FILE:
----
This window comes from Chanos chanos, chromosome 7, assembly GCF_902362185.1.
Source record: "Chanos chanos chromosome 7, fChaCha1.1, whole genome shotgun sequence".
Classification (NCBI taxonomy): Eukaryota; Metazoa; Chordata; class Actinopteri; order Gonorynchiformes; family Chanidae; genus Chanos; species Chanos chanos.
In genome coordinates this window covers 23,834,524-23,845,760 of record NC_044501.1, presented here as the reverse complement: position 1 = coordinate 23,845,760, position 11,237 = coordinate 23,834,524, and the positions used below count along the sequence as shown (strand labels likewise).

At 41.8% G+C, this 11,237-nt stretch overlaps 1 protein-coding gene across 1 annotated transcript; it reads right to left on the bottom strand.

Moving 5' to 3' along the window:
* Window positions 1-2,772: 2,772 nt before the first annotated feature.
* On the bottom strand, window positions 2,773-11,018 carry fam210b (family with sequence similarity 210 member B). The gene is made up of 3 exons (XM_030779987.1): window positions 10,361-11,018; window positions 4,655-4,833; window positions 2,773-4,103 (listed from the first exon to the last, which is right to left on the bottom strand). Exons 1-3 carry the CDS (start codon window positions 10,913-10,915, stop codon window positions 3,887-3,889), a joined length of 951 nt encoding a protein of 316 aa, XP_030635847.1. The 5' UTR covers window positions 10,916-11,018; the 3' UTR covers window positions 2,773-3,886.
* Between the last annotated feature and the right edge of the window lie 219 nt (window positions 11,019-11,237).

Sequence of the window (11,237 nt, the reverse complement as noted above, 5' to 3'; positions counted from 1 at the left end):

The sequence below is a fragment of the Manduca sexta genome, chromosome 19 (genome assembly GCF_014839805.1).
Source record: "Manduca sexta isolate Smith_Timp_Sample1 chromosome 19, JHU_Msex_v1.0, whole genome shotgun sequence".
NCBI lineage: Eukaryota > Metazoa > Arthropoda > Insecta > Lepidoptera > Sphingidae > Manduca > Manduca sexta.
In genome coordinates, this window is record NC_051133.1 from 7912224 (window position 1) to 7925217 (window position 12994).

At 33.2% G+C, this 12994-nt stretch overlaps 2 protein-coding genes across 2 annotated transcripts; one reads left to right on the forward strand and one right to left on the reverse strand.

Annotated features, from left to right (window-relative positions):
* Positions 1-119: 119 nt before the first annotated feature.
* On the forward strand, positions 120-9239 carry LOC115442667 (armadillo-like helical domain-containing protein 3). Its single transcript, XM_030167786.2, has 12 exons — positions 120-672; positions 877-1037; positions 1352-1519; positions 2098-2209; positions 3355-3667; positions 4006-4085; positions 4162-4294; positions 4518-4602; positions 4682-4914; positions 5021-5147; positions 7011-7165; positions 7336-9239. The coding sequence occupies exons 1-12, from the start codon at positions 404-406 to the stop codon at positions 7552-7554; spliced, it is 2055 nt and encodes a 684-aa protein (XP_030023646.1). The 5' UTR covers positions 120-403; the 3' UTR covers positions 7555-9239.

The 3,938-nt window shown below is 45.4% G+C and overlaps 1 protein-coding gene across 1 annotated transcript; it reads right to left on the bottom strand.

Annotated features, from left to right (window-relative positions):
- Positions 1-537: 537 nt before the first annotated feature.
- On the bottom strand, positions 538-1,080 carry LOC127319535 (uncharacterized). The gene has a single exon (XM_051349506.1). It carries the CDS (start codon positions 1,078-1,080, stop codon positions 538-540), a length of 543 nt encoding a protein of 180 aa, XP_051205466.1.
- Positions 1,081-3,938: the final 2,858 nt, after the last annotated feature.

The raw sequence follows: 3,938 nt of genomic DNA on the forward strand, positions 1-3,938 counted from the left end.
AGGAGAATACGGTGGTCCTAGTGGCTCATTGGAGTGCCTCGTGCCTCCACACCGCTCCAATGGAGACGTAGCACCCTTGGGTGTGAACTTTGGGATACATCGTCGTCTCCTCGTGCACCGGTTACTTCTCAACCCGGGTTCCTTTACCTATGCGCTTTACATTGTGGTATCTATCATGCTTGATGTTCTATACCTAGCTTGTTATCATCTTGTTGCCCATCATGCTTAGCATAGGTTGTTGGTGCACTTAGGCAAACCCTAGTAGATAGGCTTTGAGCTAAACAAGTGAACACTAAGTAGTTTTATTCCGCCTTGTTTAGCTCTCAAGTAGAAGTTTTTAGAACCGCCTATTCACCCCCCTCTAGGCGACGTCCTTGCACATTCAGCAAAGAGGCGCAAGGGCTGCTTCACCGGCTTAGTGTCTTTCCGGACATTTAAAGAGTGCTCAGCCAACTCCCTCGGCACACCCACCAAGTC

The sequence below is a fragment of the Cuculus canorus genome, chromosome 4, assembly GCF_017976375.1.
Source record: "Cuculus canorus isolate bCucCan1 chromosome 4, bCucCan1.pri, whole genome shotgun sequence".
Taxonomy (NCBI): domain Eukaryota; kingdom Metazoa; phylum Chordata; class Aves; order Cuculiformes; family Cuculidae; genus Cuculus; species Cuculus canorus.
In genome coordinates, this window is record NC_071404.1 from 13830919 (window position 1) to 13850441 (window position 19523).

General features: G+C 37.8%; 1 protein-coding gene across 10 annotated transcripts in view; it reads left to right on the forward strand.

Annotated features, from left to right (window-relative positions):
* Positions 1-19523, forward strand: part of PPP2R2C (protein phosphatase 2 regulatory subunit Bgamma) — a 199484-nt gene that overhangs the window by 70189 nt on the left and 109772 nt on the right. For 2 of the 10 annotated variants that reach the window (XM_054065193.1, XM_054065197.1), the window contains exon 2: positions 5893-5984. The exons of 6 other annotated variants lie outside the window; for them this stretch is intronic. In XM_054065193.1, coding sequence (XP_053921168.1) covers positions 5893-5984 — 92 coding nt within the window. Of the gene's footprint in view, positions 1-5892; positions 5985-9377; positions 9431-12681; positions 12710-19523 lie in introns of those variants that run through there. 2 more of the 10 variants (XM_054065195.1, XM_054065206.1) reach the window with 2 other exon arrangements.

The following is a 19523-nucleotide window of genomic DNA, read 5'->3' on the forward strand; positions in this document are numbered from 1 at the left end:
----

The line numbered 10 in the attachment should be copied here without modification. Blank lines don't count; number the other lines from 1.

Sequence of the window (11,237 nt, the reverse complement as noted above, 5' to 3'; positions counted from 1 at the left end):